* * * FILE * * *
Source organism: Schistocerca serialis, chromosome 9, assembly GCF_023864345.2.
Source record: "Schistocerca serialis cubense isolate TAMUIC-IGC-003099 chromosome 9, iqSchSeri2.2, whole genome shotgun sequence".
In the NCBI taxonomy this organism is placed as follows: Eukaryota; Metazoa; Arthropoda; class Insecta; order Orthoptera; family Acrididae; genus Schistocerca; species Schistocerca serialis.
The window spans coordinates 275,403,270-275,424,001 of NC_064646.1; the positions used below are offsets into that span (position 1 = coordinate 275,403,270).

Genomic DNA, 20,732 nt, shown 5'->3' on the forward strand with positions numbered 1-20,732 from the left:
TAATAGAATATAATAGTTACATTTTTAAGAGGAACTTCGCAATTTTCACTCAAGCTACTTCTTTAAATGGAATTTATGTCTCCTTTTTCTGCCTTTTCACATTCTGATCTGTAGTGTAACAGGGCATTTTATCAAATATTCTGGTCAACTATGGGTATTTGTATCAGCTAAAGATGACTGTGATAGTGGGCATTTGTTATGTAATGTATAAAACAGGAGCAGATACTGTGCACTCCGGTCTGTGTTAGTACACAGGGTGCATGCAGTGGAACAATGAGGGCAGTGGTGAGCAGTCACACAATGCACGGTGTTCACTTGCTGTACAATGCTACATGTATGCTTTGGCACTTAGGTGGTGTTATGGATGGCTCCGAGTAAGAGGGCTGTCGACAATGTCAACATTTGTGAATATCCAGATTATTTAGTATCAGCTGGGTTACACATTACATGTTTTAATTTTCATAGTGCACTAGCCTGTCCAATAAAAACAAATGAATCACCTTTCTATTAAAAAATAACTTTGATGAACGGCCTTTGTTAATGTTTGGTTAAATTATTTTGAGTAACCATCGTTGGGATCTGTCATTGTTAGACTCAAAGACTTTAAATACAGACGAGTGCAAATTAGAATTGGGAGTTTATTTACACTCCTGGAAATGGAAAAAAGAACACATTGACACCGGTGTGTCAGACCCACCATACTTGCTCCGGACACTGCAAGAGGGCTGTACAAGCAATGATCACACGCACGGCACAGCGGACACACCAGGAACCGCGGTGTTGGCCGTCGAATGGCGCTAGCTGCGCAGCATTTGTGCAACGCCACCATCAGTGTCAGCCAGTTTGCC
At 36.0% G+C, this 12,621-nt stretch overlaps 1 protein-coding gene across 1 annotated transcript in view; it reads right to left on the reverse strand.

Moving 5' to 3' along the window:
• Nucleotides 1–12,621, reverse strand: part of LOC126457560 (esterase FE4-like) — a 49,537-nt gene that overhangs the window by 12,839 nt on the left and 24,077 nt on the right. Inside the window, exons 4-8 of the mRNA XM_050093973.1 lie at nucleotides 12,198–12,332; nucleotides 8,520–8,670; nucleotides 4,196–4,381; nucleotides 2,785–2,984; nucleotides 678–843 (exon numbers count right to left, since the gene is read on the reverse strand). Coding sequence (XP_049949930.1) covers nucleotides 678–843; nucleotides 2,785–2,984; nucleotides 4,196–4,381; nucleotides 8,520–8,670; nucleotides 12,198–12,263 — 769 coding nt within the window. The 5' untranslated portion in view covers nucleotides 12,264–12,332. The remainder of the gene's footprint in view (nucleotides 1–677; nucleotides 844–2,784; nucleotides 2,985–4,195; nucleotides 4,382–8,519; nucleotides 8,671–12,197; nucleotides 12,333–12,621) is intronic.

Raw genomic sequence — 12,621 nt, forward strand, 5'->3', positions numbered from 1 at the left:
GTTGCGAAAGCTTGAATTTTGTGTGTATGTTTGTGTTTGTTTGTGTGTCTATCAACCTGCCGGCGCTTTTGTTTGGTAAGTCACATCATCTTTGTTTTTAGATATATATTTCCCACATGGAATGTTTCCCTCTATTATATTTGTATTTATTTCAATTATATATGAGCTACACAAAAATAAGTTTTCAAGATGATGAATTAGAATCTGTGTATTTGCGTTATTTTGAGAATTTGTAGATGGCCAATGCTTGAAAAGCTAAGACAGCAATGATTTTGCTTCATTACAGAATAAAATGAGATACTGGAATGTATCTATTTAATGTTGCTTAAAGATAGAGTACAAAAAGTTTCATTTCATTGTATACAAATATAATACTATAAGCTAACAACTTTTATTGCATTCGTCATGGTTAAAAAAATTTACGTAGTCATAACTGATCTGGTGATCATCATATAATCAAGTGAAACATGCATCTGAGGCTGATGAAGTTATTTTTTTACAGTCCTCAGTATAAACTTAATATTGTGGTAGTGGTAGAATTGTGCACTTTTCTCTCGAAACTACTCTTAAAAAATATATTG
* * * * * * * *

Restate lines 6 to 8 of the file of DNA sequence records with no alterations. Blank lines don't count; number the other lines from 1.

TAATAGAATATAATAGTTACATTTTTAAGAGGAACTTCGCAATTTTCACTCAAGCTACTTCTTTAAATGGAATTTATGTCTCCTTTTTCTGCCTTTTCACATTCTGATCTGTAGTGTAACAGGGCATTTTATCAAATATTCTGGTCAACTATGGGTATTTGTATCAGCTAAAGATGACTGTGATAGTGGGCATTTGTTATGTAATGTATAAAACAGGAGCAGATACTGTGCACTCCGGTCTGTGTTAGTACACAGGGTGCATGCAGTGGAACAATGAGGGCAGTGGTGAGCAGTCACACAATGCACGGTGTTCACTTGCTGTACAATGCTACATGTATGCTTTGGCACTTAGGTGGTGTTATGGATGGCTCCGAGTAAGAGGGCTGTCGACAATGTCAACATTTGTGAATATCCAGATTATTTAGTATCAGCTGGGTTACACATTACATGTTTTAATTTTCATAGTGCACTAGCCTGTCCAATAAAAACAAATGAATCACCTTTCTATTAAAAAATAACTTTGATGAACGGCCTTTGTTAATGTTTGGTTAAATTATTTTGAGTAACCATCGTTGGGATCTGTCATTGTTAGACTCAAAGACTTTAAATACAGACGAGTGCAAATTAGAATTGGGAGTTTATTTACACTCCTGGAAATGGAAAAAAGAACACATTGACACCGGTGTGTCAGACCCACCATACTTGCTCCGGACACTGCAAGAGGGCTGTACAAGCAATGATCACACGCACGGCACAGCGGACACACCAGGAACCGCGGTGTTGGCCGTCGAATGGCGCTAGCTGCGCAGCATTTGTGCAACGCCACCATCAGTGTCAGCCAGTTTGCC
At 36.0% G+C, this 12,621-nt stretch overlaps 1 protein-coding gene across 1 annotated transcript in view; it reads right to left on the reverse strand.

Moving 5' to 3' along the window: